Landing Pages 101
What is a landing page?
A specific page of your website that a visitor can "land" on. In the marketing world, a landing page is referred to more often as being a standalone web page distinct from your website that has a single, focused objective.
What is the goal of a landing page?
The primary purpose of a landing page is a single conversion of some sort from a targeted group of people. For example:
- sign up for an email newsletter
- download a white paper
- enter a contest
- register for an event
- review our product
No matter the specific goal, a landing page is used to capture user data, such as the visitor's name and email address. It can also be used to warm up your leads by getting the visitor to click through to another page for more information. Conversion is key and the main way a landing page is measured.
What are the elements of a great landing page?
Though some landing pages have several components, there are five must-have elements.
- Unique selling proposition - this is found in your headline and your supporting headline - always stating the benefit of your offering.
- Image - use a hero shot (image or video) to display the context of what you are offering. This is a perfect place to provide emotion and show your product/service off.
- Benefits of your offering - these are best shown as a quick bullet point list. Too much text will send a visitor away as fast as they landed on your page. Be careful, only mention the most important ones.
- Social proof - a short and sweet testimonial to evoke emotion and relate to your visitor. Be sure the testimonial is relevant to your audience.
- Single conversion goal or Call-To-Action (CTA) - this doesn't always have to have a form attached, but most of the time a CTA includes a short form. Be cautious and only ask for the information you truly need. Experts suggest a max of four fields and a button with an action phrase, like "Register now."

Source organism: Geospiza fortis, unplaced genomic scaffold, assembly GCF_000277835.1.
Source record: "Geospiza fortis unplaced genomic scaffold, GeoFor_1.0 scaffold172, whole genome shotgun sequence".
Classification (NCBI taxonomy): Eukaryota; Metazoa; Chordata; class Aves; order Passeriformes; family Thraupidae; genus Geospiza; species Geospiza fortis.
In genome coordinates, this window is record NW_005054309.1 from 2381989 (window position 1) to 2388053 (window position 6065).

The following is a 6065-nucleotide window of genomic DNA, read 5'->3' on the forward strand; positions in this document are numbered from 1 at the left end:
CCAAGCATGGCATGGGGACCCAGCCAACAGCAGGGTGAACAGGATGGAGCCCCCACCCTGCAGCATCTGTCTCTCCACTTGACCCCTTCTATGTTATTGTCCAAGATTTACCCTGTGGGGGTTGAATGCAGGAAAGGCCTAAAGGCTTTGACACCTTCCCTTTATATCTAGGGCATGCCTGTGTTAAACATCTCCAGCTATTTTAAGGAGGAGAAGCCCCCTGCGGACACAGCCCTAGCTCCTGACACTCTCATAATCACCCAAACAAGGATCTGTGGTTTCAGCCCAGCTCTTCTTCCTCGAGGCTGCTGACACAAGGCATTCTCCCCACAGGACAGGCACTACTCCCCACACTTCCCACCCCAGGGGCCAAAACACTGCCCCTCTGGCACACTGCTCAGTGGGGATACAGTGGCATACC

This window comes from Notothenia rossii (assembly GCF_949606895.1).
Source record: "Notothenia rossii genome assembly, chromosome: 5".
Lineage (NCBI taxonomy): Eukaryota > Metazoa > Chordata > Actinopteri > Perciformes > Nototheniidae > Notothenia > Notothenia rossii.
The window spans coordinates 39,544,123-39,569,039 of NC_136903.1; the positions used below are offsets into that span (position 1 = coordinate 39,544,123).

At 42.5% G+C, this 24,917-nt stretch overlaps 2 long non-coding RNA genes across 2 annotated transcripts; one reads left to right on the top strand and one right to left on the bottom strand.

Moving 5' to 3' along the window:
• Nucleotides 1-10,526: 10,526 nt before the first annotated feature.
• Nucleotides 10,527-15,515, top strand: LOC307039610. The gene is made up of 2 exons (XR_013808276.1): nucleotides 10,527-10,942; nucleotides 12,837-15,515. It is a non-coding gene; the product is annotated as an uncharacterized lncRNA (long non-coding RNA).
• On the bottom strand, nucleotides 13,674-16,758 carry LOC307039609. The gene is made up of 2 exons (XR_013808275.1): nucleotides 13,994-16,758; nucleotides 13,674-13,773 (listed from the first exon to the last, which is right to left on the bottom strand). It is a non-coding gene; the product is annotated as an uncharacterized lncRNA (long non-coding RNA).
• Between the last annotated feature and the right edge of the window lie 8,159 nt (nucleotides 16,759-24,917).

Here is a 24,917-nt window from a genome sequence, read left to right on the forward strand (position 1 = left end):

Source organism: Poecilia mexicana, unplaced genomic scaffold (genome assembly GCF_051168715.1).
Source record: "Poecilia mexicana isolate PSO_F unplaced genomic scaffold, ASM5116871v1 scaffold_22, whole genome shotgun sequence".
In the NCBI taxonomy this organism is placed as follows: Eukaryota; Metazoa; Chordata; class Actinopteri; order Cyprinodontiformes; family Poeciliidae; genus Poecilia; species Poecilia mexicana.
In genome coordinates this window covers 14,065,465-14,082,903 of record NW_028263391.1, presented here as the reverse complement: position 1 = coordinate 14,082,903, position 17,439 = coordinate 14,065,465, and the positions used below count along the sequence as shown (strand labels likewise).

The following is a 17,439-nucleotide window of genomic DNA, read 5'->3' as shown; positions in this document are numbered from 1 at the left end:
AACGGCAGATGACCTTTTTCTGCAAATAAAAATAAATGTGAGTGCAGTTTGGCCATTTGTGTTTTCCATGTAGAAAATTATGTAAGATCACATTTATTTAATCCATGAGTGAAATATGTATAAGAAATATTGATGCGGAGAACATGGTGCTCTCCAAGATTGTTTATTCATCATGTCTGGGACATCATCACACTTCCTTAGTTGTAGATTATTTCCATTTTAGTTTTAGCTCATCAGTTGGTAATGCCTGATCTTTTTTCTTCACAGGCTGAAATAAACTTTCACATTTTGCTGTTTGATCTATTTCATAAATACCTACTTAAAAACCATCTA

Are there any other landing page best practices?
Absolutely. We could write several posts about landing pages and the do's and don'ts, but for now here is a quick list of best practices.
- Never include the same navigation as your website. The goal is to convert your visitor on this landing page, not send them someplace else on your site.
- Ensure the headline of your landing page matches the ad or social posts visitors clicked to get there.
- Sometimes it is best to use directional cues pointing to the CTA. Make it easy for the visitor. This can be as direct as an arrow pointing to the form or as sly as the hero image including people looking or pointing at your button.
- Make sure your landing page only has one purpose and one message. A single focused message helps increase your conversion rate because your visitors know exactly what they are supposed to do.
- Finally, you should always test, test, and test again. Your landing page can always improve. Try different methods, elements or designs to see which one converts the most for your offering and audience.
In the end, don't be caught sending your visitors straight to your homepage when they click on an ad, a social post, or an online offer - create a landing page. Make it easy for them - point them exactly where you want them to go. Too many businesses miss out on the conversions and response they could have had simply because they didn't use a landing page.
Need help creating a powerful landing page? We are here to help!